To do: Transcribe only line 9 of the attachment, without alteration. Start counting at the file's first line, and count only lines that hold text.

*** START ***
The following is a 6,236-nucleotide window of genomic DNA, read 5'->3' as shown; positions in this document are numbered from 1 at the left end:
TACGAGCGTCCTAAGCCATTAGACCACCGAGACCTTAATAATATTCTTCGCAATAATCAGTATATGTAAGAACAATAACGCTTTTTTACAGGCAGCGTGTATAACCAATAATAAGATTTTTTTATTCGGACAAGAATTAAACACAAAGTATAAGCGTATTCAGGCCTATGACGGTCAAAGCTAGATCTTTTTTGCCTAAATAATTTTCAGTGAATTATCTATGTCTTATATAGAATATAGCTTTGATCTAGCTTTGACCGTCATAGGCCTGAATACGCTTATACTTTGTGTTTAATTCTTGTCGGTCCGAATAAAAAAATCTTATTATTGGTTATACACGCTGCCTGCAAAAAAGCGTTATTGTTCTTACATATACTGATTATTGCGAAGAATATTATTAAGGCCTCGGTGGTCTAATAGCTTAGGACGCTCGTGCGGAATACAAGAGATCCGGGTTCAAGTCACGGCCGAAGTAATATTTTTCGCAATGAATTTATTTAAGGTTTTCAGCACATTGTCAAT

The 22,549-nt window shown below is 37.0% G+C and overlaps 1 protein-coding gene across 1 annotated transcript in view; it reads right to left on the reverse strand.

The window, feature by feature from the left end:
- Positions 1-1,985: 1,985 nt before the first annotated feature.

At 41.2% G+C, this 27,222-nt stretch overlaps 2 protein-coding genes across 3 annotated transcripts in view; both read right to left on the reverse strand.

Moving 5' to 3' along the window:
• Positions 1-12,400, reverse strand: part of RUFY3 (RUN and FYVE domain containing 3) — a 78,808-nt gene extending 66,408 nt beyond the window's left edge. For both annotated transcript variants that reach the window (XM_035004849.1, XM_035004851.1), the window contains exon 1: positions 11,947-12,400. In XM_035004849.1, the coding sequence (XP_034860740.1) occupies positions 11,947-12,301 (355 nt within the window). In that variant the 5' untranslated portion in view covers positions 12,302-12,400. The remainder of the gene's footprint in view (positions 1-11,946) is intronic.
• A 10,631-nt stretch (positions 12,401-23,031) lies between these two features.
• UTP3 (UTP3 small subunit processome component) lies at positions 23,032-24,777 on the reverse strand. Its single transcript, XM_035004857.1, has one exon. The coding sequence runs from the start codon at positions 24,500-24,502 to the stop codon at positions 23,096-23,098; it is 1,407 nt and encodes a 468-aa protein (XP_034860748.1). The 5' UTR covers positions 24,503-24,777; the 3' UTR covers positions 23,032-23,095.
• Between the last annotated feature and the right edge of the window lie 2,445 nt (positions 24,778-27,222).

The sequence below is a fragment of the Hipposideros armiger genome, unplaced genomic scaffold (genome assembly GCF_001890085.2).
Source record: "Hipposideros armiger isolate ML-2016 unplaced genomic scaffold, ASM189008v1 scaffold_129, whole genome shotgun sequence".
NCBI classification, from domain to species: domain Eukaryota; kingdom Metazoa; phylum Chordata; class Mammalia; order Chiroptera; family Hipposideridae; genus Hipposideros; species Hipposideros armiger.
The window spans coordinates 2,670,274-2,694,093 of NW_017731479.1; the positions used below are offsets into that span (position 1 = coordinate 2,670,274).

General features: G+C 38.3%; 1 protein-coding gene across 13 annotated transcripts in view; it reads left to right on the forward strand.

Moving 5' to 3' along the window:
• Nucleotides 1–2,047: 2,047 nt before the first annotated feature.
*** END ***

• A 10,631-nt stretch (positions 12,401-23,031) lies between these two features.